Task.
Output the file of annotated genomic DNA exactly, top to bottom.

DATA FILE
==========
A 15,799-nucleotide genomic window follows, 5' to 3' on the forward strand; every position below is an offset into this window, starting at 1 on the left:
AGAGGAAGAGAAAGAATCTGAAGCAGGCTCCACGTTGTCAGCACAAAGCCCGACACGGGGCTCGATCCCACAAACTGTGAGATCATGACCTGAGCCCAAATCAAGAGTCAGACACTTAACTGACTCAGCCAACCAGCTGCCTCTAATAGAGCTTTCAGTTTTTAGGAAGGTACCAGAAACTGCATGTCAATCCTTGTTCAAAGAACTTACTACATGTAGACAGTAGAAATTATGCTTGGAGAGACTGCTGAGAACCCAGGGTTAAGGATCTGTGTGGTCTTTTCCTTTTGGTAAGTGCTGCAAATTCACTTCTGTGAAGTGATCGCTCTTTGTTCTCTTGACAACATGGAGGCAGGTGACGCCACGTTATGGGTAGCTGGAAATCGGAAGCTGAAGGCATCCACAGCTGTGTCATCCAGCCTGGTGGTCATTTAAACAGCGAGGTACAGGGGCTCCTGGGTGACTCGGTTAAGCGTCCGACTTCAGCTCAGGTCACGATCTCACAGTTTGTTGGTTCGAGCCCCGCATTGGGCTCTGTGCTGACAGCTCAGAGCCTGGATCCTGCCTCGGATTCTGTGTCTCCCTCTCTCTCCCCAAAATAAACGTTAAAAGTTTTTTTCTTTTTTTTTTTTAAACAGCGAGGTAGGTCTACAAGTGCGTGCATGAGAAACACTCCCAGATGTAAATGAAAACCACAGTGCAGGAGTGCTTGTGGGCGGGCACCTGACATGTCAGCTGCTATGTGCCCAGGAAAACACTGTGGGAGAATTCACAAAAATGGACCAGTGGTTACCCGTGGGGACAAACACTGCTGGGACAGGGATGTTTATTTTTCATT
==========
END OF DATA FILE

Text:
A 15,799-nucleotide genomic window follows, 5' to 3' on the forward strand; every position below is an offset into this window, starting at 1 on the left:
AGAGGAAGAGAAAGAATCTGAAGCAGGCTCCACGTTGTCAGCACAAAGCCCGACACGGGGCTCGATCCCACAAACTGTGAGATCATGACCTGAGCCCAAATCAAGAGTCAGACACTTAACTGACTCAGCCAACCAGCTGCCTCTAATAGAGCTTTCAGTTTTTAGGAAGGTACCAGAAACTGCATGTCAATCCTTGTTCAAAGAACTTACTACATGTAGACAGTAGAAATTATGCTTGGAGAGACTGCTGAGAACCCAGGGTTAAGGATCTGTGTGGTCTTTTCCTTTTGGTAAGTGCTGCAAATTCACTTCTGTGAAGTGATCGCTCTTTGTTCTCTTGACAACATGGAGGCAGGTGACGCCACGTTATGGGTAGCTGGAAATCGGAAGCTGAAGGCATCCACAGCTGTGTCATCCAGCCTGGTGGTCATTTAAACAGCGAGGTACAGGGGCTCCTGGGTGACTCGGTTAAGCGTCCGACTTCAGCTCAGGTCACGATCTCACAGTTTGTTGGTTCGAGCCCCGCATTGGGCTCTGTGCTGACAGCTCAGAGCCTGGATCCTGCCTCGGATTCTGTGTCTCCCTCTCTCTCCCCAAAATAAACGTTAAAAGTTTTTTTCTTTTTTTTTTTTAAACAGCGAGGTAGGTCTACAAGTGCGTGCATGAGAAACACTCCCAGATGTAAATGAAAACCACAGTGCAGGAGTGCTTGTGGGCGGGCACCTGACATGTCAGCTGCTATGTGCCCAGGAAAACACTGTGGGAGAATTCACAAAAATGGACCAGTGGTTACCCGTGGGGACAAACACTGCTGGGACAGGGATGTTTATTTTTCATT